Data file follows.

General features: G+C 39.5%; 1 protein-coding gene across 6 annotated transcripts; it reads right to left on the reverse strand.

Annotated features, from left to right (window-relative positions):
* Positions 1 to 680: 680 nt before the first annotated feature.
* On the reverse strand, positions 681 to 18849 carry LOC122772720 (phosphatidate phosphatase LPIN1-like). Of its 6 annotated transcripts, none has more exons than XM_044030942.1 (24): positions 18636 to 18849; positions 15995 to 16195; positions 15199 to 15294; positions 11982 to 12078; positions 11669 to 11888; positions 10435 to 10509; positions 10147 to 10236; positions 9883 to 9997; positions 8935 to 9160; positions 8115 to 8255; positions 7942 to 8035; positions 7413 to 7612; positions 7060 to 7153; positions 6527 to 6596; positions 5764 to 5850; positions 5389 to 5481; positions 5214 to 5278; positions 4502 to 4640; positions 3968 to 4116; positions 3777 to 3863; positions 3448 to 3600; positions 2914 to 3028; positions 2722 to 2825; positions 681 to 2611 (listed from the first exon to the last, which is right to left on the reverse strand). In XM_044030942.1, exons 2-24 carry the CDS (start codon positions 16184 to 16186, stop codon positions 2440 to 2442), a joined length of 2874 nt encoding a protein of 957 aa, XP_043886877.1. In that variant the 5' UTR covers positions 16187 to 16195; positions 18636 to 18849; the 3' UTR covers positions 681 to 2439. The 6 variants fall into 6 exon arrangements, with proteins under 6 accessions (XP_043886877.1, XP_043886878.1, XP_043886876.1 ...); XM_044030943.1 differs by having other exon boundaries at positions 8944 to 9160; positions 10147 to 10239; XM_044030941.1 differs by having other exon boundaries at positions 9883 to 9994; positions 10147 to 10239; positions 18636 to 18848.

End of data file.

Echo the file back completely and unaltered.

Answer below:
General features: G+C 39.5%; 1 protein-coding gene across 6 annotated transcripts; it reads right to left on the reverse strand.

Annotated features, from left to right (window-relative positions):
* Positions 1 to 680: 680 nt before the first annotated feature.
* On the reverse strand, positions 681 to 18849 carry LOC122772720 (phosphatidate phosphatase LPIN1-like). Of its 6 annotated transcripts, none has more exons than XM_044030942.1 (24): positions 18636 to 18849; positions 15995 to 16195; positions 15199 to 15294; positions 11982 to 12078; positions 11669 to 11888; positions 10435 to 10509; positions 10147 to 10236; positions 9883 to 9997; positions 8935 to 9160; positions 8115 to 8255; positions 7942 to 8035; positions 7413 to 7612; positions 7060 to 7153; positions 6527 to 6596; positions 5764 to 5850; positions 5389 to 5481; positions 5214 to 5278; positions 4502 to 4640; positions 3968 to 4116; positions 3777 to 3863; positions 3448 to 3600; positions 2914 to 3028; positions 2722 to 2825; positions 681 to 2611 (listed from the first exon to the last, which is right to left on the reverse strand). In XM_044030942.1, exons 2-24 carry the CDS (start codon positions 16184 to 16186, stop codon positions 2440 to 2442), a joined length of 2874 nt encoding a protein of 957 aa, XP_043886877.1. In that variant the 5' UTR covers positions 16187 to 16195; positions 18636 to 18849; the 3' UTR covers positions 681 to 2439. The 6 variants fall into 6 exon arrangements, with proteins under 6 accessions (XP_043886877.1, XP_043886878.1, XP_043886876.1 ...); XM_044030943.1 differs by having other exon boundaries at positions 8944 to 9160; positions 10147 to 10239; XM_044030941.1 differs by having other exon boundaries at positions 9883 to 9994; positions 10147 to 10239; positions 18636 to 18848.